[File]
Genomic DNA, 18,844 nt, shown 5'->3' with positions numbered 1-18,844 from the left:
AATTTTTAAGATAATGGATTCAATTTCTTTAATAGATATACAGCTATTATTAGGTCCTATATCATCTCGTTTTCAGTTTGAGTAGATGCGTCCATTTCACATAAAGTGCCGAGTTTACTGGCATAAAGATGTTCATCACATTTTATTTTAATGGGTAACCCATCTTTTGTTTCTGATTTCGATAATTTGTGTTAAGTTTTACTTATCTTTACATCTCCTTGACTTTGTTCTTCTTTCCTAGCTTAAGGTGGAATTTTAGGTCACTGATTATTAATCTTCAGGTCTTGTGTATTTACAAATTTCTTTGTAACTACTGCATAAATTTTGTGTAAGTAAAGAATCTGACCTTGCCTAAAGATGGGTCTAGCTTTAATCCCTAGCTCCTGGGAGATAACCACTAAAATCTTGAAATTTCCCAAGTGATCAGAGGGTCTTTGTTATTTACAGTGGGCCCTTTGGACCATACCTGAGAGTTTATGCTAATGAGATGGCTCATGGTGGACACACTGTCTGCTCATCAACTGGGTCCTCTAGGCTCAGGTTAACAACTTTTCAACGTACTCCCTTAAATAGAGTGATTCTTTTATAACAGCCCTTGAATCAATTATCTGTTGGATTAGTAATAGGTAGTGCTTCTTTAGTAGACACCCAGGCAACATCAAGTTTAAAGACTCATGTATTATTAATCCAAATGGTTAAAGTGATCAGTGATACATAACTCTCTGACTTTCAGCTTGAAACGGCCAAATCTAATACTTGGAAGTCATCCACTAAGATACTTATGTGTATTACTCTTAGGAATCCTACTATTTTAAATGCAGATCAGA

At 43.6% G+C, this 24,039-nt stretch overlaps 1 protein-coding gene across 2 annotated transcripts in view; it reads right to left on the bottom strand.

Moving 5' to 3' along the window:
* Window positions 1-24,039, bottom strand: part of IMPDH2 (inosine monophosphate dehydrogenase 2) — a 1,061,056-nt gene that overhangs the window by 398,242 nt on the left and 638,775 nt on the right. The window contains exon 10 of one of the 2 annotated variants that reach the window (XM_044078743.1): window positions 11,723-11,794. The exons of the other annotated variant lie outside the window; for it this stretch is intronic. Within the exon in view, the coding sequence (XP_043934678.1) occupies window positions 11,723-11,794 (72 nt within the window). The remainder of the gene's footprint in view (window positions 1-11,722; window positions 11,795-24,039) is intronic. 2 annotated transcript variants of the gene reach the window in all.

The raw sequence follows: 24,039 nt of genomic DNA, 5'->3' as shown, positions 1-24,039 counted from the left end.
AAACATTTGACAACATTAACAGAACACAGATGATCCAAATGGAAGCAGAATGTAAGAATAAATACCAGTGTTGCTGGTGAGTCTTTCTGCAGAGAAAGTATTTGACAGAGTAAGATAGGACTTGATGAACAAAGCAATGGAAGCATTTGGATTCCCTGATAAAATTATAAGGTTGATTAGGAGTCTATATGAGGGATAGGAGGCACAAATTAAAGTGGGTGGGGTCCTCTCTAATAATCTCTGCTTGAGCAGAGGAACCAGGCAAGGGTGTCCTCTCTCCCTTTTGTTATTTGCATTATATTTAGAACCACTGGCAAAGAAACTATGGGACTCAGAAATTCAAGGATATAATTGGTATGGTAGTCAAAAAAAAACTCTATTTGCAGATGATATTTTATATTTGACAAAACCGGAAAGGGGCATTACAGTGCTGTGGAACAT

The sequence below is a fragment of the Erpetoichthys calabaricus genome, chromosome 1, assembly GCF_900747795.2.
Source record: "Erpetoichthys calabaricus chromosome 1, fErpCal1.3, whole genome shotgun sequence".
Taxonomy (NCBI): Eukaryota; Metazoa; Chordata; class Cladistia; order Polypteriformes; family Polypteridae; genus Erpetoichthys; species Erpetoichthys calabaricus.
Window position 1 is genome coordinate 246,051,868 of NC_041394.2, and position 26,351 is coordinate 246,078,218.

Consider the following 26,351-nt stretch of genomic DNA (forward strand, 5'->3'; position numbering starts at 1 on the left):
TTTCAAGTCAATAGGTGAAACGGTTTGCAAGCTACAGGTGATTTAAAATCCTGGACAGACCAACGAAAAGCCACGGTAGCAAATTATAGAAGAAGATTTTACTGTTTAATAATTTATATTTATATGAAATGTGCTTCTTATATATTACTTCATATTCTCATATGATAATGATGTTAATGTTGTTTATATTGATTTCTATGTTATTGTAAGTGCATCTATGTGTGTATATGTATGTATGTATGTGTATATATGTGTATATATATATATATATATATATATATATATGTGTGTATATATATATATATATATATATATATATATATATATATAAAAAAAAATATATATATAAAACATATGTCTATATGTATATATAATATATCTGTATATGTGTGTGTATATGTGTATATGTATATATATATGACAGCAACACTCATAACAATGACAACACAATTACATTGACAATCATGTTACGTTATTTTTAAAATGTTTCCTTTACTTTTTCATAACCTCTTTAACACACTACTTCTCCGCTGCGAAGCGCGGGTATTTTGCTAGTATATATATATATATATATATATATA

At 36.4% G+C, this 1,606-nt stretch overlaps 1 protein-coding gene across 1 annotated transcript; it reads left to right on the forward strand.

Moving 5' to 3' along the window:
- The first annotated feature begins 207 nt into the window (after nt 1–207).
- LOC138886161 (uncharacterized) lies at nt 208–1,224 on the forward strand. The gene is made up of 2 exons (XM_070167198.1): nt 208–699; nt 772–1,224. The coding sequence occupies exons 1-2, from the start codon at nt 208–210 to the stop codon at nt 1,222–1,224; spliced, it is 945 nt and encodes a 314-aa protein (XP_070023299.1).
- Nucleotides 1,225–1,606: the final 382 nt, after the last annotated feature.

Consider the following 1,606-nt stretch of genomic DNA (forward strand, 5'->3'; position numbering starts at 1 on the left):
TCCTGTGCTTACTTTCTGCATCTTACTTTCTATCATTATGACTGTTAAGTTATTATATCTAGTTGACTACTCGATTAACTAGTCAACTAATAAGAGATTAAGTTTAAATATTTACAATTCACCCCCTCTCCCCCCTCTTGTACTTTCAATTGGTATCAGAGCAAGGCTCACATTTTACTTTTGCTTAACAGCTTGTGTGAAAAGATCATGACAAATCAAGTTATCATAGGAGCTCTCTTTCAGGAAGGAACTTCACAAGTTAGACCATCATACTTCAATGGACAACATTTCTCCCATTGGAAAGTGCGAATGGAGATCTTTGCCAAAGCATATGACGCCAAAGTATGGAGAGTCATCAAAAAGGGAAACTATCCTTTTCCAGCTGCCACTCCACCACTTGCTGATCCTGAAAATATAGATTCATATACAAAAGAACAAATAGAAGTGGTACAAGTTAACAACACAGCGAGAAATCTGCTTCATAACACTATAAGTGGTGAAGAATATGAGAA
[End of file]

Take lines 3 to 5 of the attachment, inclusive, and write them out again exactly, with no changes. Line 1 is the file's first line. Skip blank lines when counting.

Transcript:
At 43.6% G+C, this 24,039-nt stretch overlaps 1 protein-coding gene across 2 annotated transcripts in view; it reads right to left on the bottom strand.

Moving 5' to 3' along the window:
* Window positions 1-24,039, bottom strand: part of IMPDH2 (inosine monophosphate dehydrogenase 2) — a 1,061,056-nt gene that overhangs the window by 398,242 nt on the left and 638,775 nt on the right. The window contains exon 10 of one of the 2 annotated variants that reach the window (XM_044078743.1): window positions 11,723-11,794. The exons of the other annotated variant lie outside the window; for it this stretch is intronic. Within the exon in view, the coding sequence (XP_043934678.1) occupies window positions 11,723-11,794 (72 nt within the window). The remainder of the gene's footprint in view (window positions 1-11,722; window positions 11,795-24,039) is intronic. 2 annotated transcript variants of the gene reach the window in all.